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Venice Whaler’s Crab Shell Bar Is Crafty for a Beachside Bar
One more stop to add to your Westside cocktail bar hop
As a discerning L.A. drinker, you probably avoid beachside bars, giving them up to tourists and bro-dudes. But the newly launched Crab Shell Bar, the redone Venice Whaler’s downstairs cocktail bar, hopes to become your new drink destination which just happens to be steps away from the Venice Pier.
The new bar program by bar director Anthony Settecase (Cole’s, Las Perlas) doesn’t involve any “crazy mixology.” It doesn’t even have an ice program. But it does feature the cocktail trends that have already hit the mainstream, like cocktails on tap, shrub cocktails, beer cocktails, smoked cocktails, skinny cocktails, and even a Fernet cocktail.
Not to say Crab Shell Bar is trying to be Seven Grand West. (Note: There is a Blow Pop garnish in one of those drinks.) Rather it aims to bring up the standards of a beach bar and keep up with the changed drink scene. “They have drink programs everywhere now. There’s no longer the small Midwest town that doesn’t know anything,” said general manager T.J. Williams. “The Whaler needed to catch up with the world.” To do that, they use fresh juices and housemade ingredients in their signature cocktails.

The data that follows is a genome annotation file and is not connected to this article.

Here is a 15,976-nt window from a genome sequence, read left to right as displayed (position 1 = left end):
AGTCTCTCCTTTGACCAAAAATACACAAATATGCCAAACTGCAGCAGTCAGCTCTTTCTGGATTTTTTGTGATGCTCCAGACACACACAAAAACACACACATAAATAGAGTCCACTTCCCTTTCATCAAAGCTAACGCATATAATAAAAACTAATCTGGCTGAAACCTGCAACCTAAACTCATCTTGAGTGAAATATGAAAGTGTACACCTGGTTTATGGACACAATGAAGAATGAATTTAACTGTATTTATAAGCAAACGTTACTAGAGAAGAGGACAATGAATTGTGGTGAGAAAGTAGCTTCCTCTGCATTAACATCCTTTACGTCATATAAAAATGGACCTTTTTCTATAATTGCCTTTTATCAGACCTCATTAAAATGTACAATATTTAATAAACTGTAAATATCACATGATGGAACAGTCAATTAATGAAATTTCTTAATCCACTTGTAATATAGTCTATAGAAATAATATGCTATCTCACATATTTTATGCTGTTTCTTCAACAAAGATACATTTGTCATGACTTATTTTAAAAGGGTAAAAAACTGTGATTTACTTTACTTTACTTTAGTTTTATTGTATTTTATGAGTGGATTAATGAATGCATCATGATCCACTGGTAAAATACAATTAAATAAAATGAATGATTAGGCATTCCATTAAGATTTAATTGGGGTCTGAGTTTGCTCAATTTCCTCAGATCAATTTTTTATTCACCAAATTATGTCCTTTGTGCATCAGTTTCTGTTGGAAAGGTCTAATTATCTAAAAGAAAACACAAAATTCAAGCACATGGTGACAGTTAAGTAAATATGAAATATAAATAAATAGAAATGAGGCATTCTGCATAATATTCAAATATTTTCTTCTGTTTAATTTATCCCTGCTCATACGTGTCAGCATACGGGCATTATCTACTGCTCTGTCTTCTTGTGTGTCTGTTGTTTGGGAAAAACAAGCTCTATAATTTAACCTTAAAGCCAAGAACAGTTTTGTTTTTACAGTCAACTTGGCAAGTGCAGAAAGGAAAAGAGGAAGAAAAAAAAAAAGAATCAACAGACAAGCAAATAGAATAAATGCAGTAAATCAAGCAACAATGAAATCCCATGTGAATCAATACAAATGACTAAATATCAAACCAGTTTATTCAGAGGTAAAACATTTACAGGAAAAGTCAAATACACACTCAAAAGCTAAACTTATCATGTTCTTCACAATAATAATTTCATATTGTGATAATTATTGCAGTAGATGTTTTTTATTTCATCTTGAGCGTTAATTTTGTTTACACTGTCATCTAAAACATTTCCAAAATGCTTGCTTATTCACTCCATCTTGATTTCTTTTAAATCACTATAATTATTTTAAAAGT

Even the upstairs bar which is still fist-pumping party central has been updated with simple, easy-to-drink beachy cocktails like Margaritas, Mojitos, and Pina Coladas that follow the traditional recipes and leave out the pre-made mix. Most notably, the proper Mai Tai is no longer of the pineapple-juice-and-grenadine variety.
The former dive bar hasn’t become too fancy for picklebacks and Fireball shots (these are actually listed on the menu), however. “Those crappy cocktails, they’re still accessible,” said Settecase. “We didn’t go crazy. We’re not trying to be a mixology bar.” Even the drink price of $11, they said, is cheaper than what was charged for the previous menu.
Settecase and Williams don’t want to turn anyone off or turn down any request. Although each bar has its own dedicated cocktail menu, you can enjoy your drink upstairs or downstairs, but may be drawn to a particular crowd. “Upstairs you still have the party scene, your EDM music; and downstairs you listen to the Clash or the Eagles, sit down and have a nice craft cocktail and not worry about getting bumped into,” said Williams.
So while Crab Shell Bar isn’t exactly the place for hard-core cocktail geeks who’ve already seen it all and drank it all, it could be a fun, bonus stop for barhoppers along Washington Boulevard (i.e. Corner Door-Scopa Italian Roots-Sunny Spot).
Crab Shell Bar at The Venice Whaler, 10 W. Washington Blvd., Venice, 310-821-8737